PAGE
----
I recently attended a Basic Rider Safety (BRS) course for motorcycles taught by Doug and Kat from the Oklahoma Rider Education program. The program uses material from the MSF (Motorcycle Safety Foundation). The course is about 70% riding, and 30% classroom. I rode a dirt bike as a teenager, but I felt the course taught many valuable life-saving skills like emergency stops, swerving, better cornering, and better low speed control of the cycle. In short - well worth the money. We rode Honda and Suzuki 250 cc street bikes provided by Green Country Honda (thanks guys!), but if you enroll, your course could use other brands. In Oklahoma, the Basic Rider Safety course can stand in place of the driving test required to get a license.

As a follow up to the license issue, you must take the BRS course, go to a public safety examination officer and receive an official form removing the "A" restriction, then go to the "Tag Office" to get an updated license.

If you ride a cycle, I would recommend that you take either the Basic or Experienced rider course. Our Basic course was held over a two day weekend, provides a bike and does not assume any prior experience. The Experienced course presumes 6 months or more of riding experience, and riders provide their own bike. As a fringe benefit, it lowered my cycle insurance, and it might even lower my auto insurance because of the defensive driving component.

The MSF also offers a Dirt Bike School, but not in my immediate area.


Thursday, May 10, 2007


We have hummingbirds

Since I have not been able to find a swarm of bees, I have slightly changed the focus of my blog to "Country Life". About 3 weeks ago, my wife saw a hummingbird at our sliding glass door and remembered that her cousin had given her a hummingbird feeder. She sat the feeder on the back steps, and had 2 or 3 birds sipping away! Three weeks later, and we have a plant hook (from Walmart) screwed to the side of the house, with a feeder right outside the door, and a double shepherd's hook (from Atwoods) with two more feeders. We have 8 or 9 hummingbirds visiting nearly every day. It really is alot of fun! The birds really seem to like the First Nature Nectar (the 16 oz bottle is cheapest). We are using the simple and functional hanging feeders with a red ring at the base, but Amazon offers some very attractive feeders too. Don't forget that ants and other pests want that nectar, so look for a feeder with an ant moat, or buy a moat like the cute umbrella below. If you choose to join us in feeding hummingbirds, please read the care and cleaning information that comes with your feeder. Keep our feathered friends healthy.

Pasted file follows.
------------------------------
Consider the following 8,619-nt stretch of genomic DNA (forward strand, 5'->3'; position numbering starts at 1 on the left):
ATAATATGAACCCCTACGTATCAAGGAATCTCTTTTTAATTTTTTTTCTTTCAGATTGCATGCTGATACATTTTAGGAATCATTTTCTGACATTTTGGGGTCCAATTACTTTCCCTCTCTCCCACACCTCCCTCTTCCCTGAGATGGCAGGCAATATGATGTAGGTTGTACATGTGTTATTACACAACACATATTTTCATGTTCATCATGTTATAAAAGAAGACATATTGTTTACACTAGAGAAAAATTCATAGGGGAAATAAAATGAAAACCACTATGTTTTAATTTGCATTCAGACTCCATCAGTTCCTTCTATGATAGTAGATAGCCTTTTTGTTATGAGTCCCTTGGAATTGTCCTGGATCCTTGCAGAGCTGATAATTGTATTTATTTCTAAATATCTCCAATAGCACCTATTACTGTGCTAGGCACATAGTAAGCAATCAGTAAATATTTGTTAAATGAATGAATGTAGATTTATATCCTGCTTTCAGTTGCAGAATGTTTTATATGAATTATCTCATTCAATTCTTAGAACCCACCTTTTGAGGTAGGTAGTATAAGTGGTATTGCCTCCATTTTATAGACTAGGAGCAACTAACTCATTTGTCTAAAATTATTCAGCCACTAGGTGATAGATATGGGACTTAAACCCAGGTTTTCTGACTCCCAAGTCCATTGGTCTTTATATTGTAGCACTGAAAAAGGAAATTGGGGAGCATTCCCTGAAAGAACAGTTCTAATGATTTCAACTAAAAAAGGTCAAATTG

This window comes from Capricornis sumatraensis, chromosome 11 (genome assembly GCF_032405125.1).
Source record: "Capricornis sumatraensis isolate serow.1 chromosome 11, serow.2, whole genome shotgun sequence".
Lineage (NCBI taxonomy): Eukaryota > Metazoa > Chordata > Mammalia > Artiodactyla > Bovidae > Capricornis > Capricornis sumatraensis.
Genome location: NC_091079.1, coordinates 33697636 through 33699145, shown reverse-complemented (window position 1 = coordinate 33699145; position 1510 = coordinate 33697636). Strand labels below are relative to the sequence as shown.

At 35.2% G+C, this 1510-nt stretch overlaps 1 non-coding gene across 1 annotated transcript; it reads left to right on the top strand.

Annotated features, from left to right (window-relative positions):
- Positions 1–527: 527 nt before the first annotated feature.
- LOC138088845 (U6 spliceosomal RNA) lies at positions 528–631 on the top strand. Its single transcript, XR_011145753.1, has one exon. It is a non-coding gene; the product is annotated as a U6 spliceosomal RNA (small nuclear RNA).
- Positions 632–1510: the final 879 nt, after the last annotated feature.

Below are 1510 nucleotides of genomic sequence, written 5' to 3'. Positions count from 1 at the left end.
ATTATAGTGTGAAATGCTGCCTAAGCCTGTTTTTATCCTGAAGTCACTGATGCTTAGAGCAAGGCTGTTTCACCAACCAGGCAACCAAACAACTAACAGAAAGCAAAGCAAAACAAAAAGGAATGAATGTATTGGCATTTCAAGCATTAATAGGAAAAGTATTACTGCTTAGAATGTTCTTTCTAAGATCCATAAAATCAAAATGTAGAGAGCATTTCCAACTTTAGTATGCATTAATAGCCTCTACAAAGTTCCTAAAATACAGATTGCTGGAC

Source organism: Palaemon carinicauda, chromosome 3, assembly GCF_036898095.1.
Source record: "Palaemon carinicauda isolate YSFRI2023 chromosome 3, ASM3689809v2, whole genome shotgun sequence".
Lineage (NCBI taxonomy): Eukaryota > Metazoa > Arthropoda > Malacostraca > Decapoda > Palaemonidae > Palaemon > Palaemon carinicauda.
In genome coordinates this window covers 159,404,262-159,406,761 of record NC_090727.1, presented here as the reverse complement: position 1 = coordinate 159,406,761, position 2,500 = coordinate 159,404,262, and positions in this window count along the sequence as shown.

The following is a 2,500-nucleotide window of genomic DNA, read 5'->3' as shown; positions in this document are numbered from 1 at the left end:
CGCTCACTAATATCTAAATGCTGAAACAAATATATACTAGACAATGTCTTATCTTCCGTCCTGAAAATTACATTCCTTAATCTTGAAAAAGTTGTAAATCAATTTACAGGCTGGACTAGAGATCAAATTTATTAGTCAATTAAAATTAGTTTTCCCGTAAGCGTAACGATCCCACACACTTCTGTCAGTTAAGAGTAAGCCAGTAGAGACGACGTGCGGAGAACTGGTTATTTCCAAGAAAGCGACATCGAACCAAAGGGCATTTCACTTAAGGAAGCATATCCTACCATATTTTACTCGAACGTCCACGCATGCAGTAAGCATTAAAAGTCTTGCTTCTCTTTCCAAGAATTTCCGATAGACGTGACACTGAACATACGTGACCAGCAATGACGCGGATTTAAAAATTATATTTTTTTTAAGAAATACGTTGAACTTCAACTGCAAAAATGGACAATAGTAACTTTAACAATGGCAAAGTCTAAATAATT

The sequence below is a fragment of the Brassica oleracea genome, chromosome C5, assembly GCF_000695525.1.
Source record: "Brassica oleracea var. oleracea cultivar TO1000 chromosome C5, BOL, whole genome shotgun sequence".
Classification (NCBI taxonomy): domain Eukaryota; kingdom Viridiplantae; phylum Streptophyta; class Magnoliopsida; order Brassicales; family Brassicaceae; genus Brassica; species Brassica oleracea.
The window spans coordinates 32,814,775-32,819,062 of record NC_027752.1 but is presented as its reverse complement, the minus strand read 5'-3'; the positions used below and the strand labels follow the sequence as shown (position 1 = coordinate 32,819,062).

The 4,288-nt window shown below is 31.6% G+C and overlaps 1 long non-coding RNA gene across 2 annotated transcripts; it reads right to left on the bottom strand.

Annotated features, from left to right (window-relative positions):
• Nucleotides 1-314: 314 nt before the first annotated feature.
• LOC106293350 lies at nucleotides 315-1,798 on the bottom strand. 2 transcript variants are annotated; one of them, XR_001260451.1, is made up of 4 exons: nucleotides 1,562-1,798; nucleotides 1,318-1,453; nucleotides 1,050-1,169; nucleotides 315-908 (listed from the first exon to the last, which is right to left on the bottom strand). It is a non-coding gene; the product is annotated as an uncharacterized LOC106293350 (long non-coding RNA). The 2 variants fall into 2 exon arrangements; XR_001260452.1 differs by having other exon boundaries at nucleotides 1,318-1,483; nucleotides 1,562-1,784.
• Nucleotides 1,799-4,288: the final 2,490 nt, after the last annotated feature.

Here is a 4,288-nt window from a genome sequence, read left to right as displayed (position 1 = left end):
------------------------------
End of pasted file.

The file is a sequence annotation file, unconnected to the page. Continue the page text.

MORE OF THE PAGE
Tuesday, December 27, 2005


For want of a brick

All I needed to do was put a brick on top of the hive.

Because I didn't do my part to protect my bees, they died. I went out to check on them on Christmas Eve, and they were very dead. The wind had blown the outer cover off, and they couldn't take it. I still want to get a few hives going, and this won't stop me, but it saddens me to know that I could have done better.

Stay tuned in 2006 for further adventures!

Thursday, October 20, 2005


Wax Moth control with B401?

I read on someone else's blog about a new wax moth bio-control agent that they are trying in europe! Here's hoping B401 will help. And while they are at it, I hope they can find a control for the small hive beetle too.

Update: B401 is available from a Canadian Supplier - BeeWorks. (Thanks Robo.)


Small Hive Beetles

I read recently on the local bee group's mailing list that the small hive beetle was found in Tulsa County. This pest is like a wax moth that eats anything! It sounds like a good defense would be to cover the ground with black plastic, so they couldn't pupate and complete their live cycle. This would be a good weed control solution too. Of course, the best defense is a good strong hive, but we as beekeepers are responsible for the environment surrounding our bees.

Possible actions:
Ground Cover (black plastic)
Seal alternate entrances to hive (cracks)
Combine weak hives (this is generally a good practice in today's environment)

If any fellow beekeepers have some good suggestions, post a comment!

As I learn more, I'll update this posting, or add a link to other entries on the subject.